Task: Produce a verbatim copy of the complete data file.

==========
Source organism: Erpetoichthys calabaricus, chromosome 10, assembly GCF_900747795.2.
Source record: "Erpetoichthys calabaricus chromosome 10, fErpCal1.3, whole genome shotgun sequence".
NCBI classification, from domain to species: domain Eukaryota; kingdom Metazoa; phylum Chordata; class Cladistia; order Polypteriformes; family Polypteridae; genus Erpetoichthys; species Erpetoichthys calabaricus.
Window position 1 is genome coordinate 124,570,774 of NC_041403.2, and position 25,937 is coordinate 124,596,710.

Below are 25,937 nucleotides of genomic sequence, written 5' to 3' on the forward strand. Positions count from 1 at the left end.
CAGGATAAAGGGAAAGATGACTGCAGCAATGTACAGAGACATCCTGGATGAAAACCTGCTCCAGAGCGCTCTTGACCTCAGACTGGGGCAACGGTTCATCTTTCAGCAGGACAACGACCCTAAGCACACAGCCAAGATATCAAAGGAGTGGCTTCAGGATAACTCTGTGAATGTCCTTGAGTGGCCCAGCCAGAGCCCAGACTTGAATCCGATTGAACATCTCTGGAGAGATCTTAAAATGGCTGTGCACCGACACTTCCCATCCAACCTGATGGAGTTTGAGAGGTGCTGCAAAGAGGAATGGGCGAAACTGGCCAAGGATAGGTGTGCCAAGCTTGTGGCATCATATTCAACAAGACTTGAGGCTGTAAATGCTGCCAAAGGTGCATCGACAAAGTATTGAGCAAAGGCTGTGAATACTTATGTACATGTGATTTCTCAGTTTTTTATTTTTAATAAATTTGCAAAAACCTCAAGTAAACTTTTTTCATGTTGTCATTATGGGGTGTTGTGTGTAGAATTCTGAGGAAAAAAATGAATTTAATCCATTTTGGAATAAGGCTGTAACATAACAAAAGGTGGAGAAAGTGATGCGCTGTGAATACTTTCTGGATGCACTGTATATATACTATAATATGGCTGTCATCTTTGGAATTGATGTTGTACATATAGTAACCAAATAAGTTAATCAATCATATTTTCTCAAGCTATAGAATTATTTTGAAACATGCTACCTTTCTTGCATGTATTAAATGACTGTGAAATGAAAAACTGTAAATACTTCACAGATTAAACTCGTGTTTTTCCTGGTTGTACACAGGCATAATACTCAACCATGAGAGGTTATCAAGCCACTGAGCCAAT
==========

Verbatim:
Source organism: Erpetoichthys calabaricus, chromosome 10, assembly GCF_900747795.2.
Source record: "Erpetoichthys calabaricus chromosome 10, fErpCal1.3, whole genome shotgun sequence".
NCBI classification, from domain to species: domain Eukaryota; kingdom Metazoa; phylum Chordata; class Cladistia; order Polypteriformes; family Polypteridae; genus Erpetoichthys; species Erpetoichthys calabaricus.
Window position 1 is genome coordinate 124,570,774 of NC_041403.2, and position 25,937 is coordinate 124,596,710.

Below are 25,937 nucleotides of genomic sequence, written 5' to 3' on the forward strand. Positions count from 1 at the left end.
CAGGATAAAGGGAAAGATGACTGCAGCAATGTACAGAGACATCCTGGATGAAAACCTGCTCCAGAGCGCTCTTGACCTCAGACTGGGGCAACGGTTCATCTTTCAGCAGGACAACGACCCTAAGCACACAGCCAAGATATCAAAGGAGTGGCTTCAGGATAACTCTGTGAATGTCCTTGAGTGGCCCAGCCAGAGCCCAGACTTGAATCCGATTGAACATCTCTGGAGAGATCTTAAAATGGCTGTGCACCGACACTTCCCATCCAACCTGATGGAGTTTGAGAGGTGCTGCAAAGAGGAATGGGCGAAACTGGCCAAGGATAGGTGTGCCAAGCTTGTGGCATCATATTCAACAAGACTTGAGGCTGTAAATGCTGCCAAAGGTGCATCGACAAAGTATTGAGCAAAGGCTGTGAATACTTATGTACATGTGATTTCTCAGTTTTTTATTTTTAATAAATTTGCAAAAACCTCAAGTAAACTTTTTTCATGTTGTCATTATGGGGTGTTGTGTGTAGAATTCTGAGGAAAAAAATGAATTTAATCCATTTTGGAATAAGGCTGTAACATAACAAAAGGTGGAGAAAGTGATGCGCTGTGAATACTTTCTGGATGCACTGTATATATACTATAATATGGCTGTCATCTTTGGAATTGATGTTGTACATATAGTAACCAAATAAGTTAATCAATCATATTTTCTCAAGCTATAGAATTATTTTGAAACATGCTACCTTTCTTGCATGTATTAAATGACTGTGAAATGAAAAACTGTAAATACTTCACAGATTAAACTCGTGTTTTTCCTGGTTGTACACAGGCATAATACTCAACCATGAGAGGTTATCAAGCCACTGAGCCAAT